Another large valley at Death Valley National Park is Panamint Valley. It is 65 miles long and up to 10 miles wide and stretches from Panamint Dunes, located inside the park, to the China Lake Naval Air Weapons Center. It is also home to the Barker Ranch, infamous as the temporary home of the Charles Manson gang in the late 1960s.

 

The wide expanse and elevation changes are the predominant features at Panamint Valley at Death Valley National Park, California

Wide expanses and elevation changes are the predominant features at Panamint Valley. That’s snow-covered Telescope Peak, at 11,043 feet, the highest point in Death Valley NP.

 

Wide Valleys and tall mountain peaks are the predominate features at Death Valley National Park, California

The main road meanders through the valley and has some incredible elevation changes.

 

Panamint Dunes were formed when high winds forced sand into the north end of Panamint Valley at Death Valley National Park, California

Panamint Dunes was formed when high winds forced sand into the north end of Panamint Valley.

 

Brightly colored Zinc Hill in the Argus Range at Death Valley Natioal Park, California

Brightly colored Zinc Hill in the Argus Range.

 

The wide expanse and elevation changes are the predominant features at Panamint Valley at Death Valley National Park, California

 

Wide Valleys and tall mountain peaks are the predominate features at Death Valley National Park, California

 

Wide Valleys and tall mountain peaks are the predominate features at Death Valley National Park, California

 

 


The Remote Eureka Valley

Eureka Valley is located within Death Valley National Park and was added to the park when Death Valley became a national park in 1994. Death Valley NP is now the largest national park in the lower 48 states at over 3.3 million acres, 50% more than Yellowstone. Ninety One per cent of the park is designated wilderness and Eureka Valley is definitely wilderness. It is approximately 28 miles long and up to 10 miles wide. Eureka Valley could be its own national park. The valley is known for its soaring sand dunes, the colorful Last Chance Range and views to the snow-capped White Mountains that reach some 14,000 feet into the air.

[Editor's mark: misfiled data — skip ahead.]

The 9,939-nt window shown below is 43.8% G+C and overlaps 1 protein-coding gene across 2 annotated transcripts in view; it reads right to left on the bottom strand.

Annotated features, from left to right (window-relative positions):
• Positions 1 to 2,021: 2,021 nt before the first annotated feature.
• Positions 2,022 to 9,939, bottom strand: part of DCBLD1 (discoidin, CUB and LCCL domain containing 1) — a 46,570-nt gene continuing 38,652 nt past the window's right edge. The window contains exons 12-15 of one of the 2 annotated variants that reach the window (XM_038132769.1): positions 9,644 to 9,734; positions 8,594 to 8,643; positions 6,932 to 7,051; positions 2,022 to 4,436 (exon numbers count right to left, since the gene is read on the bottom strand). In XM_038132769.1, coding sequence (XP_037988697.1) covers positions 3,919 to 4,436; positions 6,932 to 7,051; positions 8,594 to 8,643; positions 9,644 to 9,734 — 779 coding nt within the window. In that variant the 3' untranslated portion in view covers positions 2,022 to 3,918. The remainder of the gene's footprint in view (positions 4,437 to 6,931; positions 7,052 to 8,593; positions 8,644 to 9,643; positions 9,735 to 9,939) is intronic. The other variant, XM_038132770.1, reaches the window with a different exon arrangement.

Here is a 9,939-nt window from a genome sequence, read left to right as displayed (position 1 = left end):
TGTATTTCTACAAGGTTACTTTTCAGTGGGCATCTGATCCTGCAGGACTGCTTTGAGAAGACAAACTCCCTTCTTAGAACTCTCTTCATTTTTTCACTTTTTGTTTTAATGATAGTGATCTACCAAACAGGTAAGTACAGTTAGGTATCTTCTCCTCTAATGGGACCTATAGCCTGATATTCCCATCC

Clouds pass over Eureka Valley at Death Valley National Park, California

Clouds pass over Eureka Valley at Death Valley National Park, California

 

Texas Spring, Marble Canyon, Cottonwood Canyon, Stovepipe Wells Village, Stovepipe Wells Dunes, Devil's Cornfield, Scotty's Castle, Ubehebe Crater, Crankshaft Junction, Eureka Dunes. We camped at Eureka Dunes. 164 miles, 10 hours 24 minutes

Eureka Valley, upper left on map, is a 2 hour drive from the center of Death Valley NP, mostly on dirt and gravel roads.

 

Fog envelops the Last Chance Mountains at Death Valley National Park, California

Colorful strata are the predominate feature of the aptly named Last Chance Range.

 

The brightly colored sedimentary layers of the Last Chance Mountains at Death Valley National Park, California